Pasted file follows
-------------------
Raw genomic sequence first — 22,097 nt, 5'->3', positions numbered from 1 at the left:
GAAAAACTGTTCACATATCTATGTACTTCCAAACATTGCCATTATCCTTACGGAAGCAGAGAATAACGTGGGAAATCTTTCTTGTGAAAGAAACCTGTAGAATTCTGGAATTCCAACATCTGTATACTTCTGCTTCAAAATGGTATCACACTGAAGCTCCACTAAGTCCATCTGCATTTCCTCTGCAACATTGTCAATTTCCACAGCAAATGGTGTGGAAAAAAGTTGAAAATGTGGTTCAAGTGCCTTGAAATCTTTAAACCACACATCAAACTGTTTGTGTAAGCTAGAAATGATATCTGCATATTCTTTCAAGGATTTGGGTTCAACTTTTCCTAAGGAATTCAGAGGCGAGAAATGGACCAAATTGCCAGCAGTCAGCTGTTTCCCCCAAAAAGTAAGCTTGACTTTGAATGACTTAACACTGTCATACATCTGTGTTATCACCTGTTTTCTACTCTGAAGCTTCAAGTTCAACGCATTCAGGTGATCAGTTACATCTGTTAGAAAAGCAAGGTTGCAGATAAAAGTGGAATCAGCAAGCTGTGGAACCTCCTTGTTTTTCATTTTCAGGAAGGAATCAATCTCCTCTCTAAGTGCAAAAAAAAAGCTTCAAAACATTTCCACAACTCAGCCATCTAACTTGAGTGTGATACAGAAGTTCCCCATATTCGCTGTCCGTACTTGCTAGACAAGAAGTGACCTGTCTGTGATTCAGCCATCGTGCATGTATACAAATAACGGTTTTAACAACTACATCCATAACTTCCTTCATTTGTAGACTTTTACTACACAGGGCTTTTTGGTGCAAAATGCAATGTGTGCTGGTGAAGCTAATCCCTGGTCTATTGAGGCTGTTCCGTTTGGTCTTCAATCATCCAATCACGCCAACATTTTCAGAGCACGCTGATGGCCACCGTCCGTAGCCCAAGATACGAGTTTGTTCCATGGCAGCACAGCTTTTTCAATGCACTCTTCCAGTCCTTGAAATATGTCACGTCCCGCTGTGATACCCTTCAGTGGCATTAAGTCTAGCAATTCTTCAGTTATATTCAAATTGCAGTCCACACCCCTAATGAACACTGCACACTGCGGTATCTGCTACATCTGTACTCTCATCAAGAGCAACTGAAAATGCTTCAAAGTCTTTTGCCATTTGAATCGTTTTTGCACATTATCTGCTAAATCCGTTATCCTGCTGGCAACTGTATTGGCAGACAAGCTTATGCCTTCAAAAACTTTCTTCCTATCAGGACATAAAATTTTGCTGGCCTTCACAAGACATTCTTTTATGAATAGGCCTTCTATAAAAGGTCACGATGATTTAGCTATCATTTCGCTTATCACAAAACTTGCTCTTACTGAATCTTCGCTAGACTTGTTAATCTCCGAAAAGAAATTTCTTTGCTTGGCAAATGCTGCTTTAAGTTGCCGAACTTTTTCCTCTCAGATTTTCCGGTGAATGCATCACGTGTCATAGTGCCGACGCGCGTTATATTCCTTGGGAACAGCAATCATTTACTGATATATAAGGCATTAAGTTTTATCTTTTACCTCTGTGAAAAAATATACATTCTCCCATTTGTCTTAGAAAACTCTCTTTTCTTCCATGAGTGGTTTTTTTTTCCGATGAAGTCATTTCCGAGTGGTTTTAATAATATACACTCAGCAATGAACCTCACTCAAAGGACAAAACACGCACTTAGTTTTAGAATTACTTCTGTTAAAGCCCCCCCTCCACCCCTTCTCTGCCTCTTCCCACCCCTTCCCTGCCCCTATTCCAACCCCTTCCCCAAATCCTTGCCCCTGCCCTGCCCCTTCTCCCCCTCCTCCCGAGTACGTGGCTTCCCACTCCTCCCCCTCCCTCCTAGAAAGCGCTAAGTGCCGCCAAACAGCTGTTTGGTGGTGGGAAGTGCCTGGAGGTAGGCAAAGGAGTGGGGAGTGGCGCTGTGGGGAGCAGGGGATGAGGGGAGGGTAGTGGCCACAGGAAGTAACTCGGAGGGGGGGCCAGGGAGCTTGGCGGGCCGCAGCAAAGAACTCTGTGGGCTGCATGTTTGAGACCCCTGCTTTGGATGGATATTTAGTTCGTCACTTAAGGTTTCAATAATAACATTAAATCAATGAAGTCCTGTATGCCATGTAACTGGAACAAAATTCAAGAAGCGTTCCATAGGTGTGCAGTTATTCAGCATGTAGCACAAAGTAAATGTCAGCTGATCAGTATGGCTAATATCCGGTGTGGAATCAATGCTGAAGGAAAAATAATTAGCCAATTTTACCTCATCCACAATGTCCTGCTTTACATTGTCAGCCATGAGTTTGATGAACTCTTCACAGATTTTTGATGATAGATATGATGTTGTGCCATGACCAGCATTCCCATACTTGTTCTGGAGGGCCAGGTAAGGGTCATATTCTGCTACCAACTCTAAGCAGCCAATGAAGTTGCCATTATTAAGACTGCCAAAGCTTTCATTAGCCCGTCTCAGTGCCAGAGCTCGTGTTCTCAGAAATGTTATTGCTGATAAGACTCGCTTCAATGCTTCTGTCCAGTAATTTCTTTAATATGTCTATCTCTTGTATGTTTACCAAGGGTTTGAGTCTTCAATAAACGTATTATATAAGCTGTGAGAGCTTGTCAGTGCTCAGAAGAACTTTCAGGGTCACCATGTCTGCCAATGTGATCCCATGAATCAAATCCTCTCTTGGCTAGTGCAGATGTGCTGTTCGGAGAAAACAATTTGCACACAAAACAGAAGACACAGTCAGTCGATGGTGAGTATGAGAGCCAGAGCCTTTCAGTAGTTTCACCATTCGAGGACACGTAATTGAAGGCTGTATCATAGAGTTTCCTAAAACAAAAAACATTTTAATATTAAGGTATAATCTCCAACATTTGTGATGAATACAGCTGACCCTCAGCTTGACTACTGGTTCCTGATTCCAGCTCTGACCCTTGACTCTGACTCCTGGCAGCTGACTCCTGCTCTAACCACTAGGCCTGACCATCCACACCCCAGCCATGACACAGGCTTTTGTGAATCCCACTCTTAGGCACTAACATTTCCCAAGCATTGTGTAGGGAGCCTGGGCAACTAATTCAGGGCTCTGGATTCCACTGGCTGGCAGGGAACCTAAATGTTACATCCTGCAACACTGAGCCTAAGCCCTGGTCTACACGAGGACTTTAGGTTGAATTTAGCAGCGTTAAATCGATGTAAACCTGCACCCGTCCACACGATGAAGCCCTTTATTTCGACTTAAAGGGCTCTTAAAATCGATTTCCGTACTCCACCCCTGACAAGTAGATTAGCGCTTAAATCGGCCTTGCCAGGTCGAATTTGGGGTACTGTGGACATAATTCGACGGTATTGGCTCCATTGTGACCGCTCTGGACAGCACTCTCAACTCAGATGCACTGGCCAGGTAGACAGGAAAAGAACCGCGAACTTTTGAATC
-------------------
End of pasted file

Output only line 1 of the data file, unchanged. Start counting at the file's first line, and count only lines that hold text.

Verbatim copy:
Raw genomic sequence first — 22,097 nt, 5'->3', positions numbered from 1 at the left: